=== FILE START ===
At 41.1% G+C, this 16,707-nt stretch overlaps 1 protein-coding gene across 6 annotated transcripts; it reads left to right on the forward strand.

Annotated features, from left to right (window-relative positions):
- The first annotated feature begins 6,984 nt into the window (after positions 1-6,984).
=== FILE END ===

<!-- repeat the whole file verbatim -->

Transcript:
At 41.1% G+C, this 16,707-nt stretch overlaps 1 protein-coding gene across 6 annotated transcripts; it reads left to right on the forward strand.

Annotated features, from left to right (window-relative positions):
- The first annotated feature begins 6,984 nt into the window (after positions 1-6,984).